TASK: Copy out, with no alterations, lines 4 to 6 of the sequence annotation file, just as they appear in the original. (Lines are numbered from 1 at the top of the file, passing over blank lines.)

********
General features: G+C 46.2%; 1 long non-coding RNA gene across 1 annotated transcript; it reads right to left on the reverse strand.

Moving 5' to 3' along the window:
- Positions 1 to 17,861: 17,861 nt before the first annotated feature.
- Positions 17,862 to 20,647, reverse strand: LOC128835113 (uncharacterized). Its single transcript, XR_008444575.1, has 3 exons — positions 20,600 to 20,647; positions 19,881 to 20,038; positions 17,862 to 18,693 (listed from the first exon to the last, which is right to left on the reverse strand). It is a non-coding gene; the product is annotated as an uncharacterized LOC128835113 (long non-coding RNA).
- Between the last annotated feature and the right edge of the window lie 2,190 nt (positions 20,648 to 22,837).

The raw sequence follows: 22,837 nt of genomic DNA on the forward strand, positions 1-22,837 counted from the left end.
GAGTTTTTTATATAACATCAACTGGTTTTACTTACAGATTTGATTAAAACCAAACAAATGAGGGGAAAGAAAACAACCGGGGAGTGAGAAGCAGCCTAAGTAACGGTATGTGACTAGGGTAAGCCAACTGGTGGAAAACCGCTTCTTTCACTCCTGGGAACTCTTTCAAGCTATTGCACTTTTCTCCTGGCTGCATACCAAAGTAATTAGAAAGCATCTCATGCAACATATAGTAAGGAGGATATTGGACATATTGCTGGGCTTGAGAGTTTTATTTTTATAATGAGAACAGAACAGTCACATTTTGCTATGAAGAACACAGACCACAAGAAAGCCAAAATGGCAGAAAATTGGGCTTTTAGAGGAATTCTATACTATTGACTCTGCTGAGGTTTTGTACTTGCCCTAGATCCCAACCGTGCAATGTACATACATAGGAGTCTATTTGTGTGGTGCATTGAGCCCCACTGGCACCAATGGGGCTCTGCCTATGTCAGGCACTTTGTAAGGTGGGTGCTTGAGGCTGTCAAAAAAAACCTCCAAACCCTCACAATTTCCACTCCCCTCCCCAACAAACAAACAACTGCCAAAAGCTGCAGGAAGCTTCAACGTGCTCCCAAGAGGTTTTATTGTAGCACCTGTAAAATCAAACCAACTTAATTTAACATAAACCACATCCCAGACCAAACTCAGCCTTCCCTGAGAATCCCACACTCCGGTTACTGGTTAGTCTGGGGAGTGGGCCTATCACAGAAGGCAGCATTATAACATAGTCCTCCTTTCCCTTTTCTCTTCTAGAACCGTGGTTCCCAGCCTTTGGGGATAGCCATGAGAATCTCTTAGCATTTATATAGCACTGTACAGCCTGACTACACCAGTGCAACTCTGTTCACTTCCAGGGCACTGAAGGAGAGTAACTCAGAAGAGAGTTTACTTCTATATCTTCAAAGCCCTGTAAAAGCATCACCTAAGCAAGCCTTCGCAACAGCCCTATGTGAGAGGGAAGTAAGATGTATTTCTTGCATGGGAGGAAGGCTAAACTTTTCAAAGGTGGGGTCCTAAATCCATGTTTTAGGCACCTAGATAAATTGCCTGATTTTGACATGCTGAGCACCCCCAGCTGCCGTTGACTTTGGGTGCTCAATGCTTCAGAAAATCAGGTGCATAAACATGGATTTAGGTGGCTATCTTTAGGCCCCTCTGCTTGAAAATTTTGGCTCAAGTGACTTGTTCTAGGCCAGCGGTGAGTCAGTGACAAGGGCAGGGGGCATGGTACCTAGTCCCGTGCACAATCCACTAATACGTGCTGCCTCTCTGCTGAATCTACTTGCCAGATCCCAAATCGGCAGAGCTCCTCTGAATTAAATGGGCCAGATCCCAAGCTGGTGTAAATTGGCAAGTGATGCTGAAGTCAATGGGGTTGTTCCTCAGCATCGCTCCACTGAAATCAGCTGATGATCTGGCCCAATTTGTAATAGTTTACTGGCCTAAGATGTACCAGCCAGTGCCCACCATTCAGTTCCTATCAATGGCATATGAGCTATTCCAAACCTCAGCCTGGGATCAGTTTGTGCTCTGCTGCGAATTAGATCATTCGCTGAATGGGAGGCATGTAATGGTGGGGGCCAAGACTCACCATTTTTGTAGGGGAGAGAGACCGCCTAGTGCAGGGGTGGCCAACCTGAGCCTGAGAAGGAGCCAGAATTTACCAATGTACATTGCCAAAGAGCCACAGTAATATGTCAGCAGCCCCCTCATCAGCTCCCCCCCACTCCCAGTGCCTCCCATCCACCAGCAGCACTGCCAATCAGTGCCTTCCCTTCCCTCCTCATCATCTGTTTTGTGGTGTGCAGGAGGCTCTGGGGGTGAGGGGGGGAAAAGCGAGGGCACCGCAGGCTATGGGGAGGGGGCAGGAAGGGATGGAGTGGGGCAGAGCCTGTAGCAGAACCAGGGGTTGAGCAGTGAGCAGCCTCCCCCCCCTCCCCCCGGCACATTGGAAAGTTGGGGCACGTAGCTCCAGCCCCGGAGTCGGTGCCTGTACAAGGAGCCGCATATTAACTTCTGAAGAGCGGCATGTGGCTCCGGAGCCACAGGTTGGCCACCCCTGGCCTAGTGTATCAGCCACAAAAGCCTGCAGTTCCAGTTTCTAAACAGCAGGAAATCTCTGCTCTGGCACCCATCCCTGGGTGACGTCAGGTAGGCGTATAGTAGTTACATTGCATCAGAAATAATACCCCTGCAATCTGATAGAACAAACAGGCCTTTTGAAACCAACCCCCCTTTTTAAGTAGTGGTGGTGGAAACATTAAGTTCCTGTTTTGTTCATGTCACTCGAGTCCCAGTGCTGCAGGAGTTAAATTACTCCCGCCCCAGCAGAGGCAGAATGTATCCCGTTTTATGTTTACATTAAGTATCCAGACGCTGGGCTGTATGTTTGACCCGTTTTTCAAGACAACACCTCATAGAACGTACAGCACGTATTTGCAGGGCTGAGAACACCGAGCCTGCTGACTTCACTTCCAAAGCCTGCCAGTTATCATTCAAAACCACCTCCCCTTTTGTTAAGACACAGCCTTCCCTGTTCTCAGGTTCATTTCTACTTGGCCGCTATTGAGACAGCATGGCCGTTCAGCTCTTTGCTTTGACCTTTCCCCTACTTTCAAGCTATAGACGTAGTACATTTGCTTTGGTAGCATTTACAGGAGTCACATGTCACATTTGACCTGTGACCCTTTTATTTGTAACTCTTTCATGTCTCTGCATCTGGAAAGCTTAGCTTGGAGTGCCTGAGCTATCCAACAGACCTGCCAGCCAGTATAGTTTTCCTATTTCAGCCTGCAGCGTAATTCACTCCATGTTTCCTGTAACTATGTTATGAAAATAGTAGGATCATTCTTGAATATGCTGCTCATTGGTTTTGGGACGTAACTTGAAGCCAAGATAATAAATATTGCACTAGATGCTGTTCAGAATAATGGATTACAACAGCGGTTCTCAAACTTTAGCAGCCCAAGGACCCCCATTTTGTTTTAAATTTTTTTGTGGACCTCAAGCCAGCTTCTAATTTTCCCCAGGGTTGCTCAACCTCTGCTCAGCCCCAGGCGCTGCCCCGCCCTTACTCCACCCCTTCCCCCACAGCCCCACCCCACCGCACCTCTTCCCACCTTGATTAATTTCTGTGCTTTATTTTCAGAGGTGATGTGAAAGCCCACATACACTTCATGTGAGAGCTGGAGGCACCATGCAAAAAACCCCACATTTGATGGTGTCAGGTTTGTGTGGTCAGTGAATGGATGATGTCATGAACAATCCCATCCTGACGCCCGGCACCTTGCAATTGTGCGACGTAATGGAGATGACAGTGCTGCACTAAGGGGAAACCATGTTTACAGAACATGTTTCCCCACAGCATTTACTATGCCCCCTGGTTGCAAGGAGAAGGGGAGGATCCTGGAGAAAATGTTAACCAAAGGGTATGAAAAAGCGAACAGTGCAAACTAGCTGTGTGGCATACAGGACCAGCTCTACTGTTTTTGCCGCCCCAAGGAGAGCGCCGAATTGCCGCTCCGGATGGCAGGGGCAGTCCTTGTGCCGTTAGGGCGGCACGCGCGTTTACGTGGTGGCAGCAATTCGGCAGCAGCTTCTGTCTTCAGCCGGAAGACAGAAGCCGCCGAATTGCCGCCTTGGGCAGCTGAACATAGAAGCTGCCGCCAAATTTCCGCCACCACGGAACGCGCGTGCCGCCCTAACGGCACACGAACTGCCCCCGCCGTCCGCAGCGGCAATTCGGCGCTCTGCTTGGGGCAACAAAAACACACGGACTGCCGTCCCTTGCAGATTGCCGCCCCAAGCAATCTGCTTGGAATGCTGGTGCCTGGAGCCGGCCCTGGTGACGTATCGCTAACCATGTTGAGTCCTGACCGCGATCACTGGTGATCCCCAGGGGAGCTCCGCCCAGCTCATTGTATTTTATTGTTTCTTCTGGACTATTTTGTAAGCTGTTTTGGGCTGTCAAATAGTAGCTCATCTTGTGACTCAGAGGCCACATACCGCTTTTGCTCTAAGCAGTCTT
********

- Positions 17,862 to 20,647, reverse strand: LOC128835113 (uncharacterized). Its single transcript, XR_008444575.1, has 3 exons — positions 20,600 to 20,647; positions 19,881 to 20,038; positions 17,862 to 18,693 (listed from the first exon to the last, which is right to left on the reverse strand). It is a non-coding gene; the product is annotated as an uncharacterized LOC128835113 (long non-coding RNA).
- Between the last annotated feature and the right edge of the window lie 2,190 nt (positions 20,648 to 22,837).

The raw sequence follows: 22,837 nt of genomic DNA on the forward strand, positions 1-22,837 counted from the left end.